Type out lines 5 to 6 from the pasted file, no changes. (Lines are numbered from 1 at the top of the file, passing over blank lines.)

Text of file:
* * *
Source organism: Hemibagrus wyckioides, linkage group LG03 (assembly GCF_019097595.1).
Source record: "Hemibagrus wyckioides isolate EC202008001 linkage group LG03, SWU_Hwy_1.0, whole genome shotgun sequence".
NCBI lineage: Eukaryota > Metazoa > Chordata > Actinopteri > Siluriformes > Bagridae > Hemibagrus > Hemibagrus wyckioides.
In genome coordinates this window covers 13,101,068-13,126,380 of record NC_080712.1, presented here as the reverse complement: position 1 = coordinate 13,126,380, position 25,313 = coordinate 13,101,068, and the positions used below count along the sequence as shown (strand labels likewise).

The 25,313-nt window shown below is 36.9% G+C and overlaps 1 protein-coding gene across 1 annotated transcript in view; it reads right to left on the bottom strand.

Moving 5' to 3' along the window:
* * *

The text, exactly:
The 25,313-nt window shown below is 36.9% G+C and overlaps 1 protein-coding gene across 1 annotated transcript in view; it reads right to left on the bottom strand.

Moving 5' to 3' along the window: